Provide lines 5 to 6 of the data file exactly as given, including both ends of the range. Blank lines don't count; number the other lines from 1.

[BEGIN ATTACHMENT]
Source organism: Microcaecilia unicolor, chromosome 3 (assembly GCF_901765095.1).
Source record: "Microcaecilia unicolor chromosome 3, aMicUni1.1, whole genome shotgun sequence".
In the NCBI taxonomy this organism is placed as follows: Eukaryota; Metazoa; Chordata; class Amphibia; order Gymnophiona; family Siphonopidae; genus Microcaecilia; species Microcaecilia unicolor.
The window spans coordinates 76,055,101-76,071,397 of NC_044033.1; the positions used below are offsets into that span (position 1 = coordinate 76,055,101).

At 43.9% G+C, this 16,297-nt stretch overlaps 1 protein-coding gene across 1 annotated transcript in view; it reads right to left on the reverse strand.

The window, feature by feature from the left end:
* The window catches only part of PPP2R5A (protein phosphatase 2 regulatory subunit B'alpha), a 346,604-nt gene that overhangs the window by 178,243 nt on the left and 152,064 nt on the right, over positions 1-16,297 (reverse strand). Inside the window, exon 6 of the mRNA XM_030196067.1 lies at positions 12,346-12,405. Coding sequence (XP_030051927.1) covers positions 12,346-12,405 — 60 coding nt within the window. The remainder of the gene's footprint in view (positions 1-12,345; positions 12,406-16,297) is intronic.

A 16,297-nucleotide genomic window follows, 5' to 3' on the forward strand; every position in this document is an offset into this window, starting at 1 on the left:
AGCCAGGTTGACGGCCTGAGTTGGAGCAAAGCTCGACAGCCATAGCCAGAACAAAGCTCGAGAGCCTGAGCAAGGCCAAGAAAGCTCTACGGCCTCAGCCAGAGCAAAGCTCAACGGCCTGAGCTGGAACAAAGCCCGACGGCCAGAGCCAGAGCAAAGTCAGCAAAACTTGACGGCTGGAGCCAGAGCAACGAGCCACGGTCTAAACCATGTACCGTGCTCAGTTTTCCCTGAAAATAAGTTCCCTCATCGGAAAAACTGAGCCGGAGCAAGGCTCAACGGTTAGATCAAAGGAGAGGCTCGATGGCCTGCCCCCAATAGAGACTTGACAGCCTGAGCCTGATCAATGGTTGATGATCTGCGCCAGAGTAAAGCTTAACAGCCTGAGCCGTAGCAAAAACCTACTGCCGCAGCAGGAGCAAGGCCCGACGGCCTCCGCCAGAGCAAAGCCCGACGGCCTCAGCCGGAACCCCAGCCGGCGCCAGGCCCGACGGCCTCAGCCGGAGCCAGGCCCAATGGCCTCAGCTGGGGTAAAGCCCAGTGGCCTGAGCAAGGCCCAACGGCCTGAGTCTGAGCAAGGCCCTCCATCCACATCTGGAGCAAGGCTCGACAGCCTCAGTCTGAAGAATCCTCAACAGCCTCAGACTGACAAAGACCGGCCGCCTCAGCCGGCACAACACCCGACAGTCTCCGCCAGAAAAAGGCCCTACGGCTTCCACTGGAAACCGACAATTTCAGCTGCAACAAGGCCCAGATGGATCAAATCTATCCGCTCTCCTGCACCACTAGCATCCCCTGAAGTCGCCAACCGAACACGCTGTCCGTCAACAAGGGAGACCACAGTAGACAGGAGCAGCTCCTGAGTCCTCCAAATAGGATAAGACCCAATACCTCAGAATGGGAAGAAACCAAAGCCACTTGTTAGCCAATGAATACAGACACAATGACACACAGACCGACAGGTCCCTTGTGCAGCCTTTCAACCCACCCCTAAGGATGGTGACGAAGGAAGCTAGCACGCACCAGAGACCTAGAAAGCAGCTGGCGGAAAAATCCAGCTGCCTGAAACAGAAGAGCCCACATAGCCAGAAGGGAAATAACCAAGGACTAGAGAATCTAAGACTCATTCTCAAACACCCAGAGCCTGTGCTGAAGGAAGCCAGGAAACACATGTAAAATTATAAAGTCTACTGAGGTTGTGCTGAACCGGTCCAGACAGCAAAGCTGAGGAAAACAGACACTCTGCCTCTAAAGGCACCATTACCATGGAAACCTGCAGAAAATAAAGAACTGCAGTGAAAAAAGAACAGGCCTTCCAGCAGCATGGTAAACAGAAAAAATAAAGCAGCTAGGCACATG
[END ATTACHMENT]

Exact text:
At 43.9% G+C, this 16,297-nt stretch overlaps 1 protein-coding gene across 1 annotated transcript in view; it reads right to left on the reverse strand.

The window, feature by feature from the left end: